Citizens of one American city were asked to turn guns and ammunition over to police with the help of a local church.
Residents of the city — Greensboro, N.C. – also were encouraged to sign “a pledge of nonviolence.”
The event held on Nov. 14 was not a weapons buyback, because no money was exchanged for guns, police assured The Greensboro News & Record. Instead, the first 1,000 people who turned in weapons at Destiny Christian Center were to receive an unidentified small gift.
During the event any person over 18 years of age could turn in unloaded handguns, rifles or shotguns. After turning in the guns, people were asked to sign a pledge of nonviolence. Those who turned in the weapons were to remain anonymous.
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Police said they would then check to see if the guns were lost or stolen, and if they were, the guns would be returned to legal owners.
People who missed the event can turn in unwanted weapons by calling the Greensboro Police Department’s non-emergency line.
The gun turn-in and the nonviolence pledge are apparently part of the Greensboro Police Department’s effort to deal with a 68 percent increase in gun violence over the past year, The News & Record reported.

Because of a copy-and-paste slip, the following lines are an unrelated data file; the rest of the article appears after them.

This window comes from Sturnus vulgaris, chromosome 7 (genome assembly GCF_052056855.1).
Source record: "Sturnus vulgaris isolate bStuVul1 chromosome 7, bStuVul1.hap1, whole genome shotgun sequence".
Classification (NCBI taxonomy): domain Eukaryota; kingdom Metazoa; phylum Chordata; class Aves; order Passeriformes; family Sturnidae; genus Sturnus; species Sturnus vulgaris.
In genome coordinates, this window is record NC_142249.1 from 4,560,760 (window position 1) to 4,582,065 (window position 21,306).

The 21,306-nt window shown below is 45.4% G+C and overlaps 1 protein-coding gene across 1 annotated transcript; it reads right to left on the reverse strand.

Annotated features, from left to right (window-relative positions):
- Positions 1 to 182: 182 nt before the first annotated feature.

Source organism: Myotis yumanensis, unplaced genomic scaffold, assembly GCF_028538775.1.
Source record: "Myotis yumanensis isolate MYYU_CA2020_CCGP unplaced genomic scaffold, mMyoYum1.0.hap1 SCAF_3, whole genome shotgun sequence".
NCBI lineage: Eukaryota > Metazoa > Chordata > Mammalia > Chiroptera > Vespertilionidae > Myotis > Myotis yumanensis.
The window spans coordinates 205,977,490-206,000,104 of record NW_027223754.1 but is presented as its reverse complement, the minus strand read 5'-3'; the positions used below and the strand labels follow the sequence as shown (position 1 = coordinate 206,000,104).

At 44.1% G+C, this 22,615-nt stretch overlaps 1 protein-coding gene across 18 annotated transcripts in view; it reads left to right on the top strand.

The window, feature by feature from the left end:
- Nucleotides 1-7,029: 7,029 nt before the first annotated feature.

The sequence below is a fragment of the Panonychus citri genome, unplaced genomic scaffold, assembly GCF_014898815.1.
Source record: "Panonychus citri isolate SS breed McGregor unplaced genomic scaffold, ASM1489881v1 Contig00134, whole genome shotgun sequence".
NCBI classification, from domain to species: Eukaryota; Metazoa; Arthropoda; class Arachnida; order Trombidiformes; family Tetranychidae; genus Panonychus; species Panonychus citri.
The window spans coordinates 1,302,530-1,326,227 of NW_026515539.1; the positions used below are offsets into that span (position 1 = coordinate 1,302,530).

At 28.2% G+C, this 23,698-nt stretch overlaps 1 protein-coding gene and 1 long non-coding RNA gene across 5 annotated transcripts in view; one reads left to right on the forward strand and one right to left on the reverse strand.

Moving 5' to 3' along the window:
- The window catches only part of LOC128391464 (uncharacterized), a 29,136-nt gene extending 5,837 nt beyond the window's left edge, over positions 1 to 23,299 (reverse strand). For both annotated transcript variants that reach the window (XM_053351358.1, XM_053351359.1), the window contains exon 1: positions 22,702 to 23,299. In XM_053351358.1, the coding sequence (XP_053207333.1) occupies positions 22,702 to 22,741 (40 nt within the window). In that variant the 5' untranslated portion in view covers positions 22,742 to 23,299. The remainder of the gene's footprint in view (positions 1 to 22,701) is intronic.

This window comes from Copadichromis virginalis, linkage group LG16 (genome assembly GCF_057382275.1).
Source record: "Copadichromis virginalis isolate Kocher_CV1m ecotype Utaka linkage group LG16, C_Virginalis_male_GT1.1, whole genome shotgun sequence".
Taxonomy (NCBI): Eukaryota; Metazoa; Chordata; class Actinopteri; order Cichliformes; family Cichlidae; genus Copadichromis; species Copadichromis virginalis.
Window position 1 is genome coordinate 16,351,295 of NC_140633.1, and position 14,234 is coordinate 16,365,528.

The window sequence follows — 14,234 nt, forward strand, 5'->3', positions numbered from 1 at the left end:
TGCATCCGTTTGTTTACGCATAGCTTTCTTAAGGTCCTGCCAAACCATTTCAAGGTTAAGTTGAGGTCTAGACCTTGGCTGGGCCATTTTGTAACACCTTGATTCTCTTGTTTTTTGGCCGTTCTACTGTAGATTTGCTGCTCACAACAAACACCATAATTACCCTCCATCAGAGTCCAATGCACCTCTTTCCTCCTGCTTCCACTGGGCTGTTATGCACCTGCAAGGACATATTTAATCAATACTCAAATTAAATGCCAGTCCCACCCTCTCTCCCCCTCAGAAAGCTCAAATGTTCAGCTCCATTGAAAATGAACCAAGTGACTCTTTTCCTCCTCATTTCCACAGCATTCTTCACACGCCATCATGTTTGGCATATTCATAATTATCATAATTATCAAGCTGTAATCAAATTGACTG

Buybacks More Common Than You Think
Such program are more common than you think, and they sometimes get corporate sponsorship.
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The Wegmans supermarket chain donated $15,000 in gift cards for a gun buyback that was held by the Rochester, New York, Police Department. During that event, police traded $19,350 worth of Wegmans’ gift cards for 228 functional firearms, including 160 handguns, The Democrat & Chronicle newspaper reported. (The police department had donated $5,000 worth of gift cards.)
Gun buyback programs always are controversial, especially in light of Australia’s rigid gun control laws that started with a national mandatory gun buyback program during the mid-90s. Critics have labeled that program a mass confiscation of guns.
Not all Australians are fans of gun control.
“We are a nation of victims,” Senator David Leyonhjelm, who represents the state of New South Wales in Australia’s parliament, told NRA News. “You cannot own a gun for self-defense … the criminals still have guns.”
Leyonhjelm warned Americans not to emulate Australia’s gun control efforts, and he criticized Hillary Clinton for praising the Australia model.
What do you think of gun buyback programs? Are they a good or bad idea? Share your thoughts in the section below:
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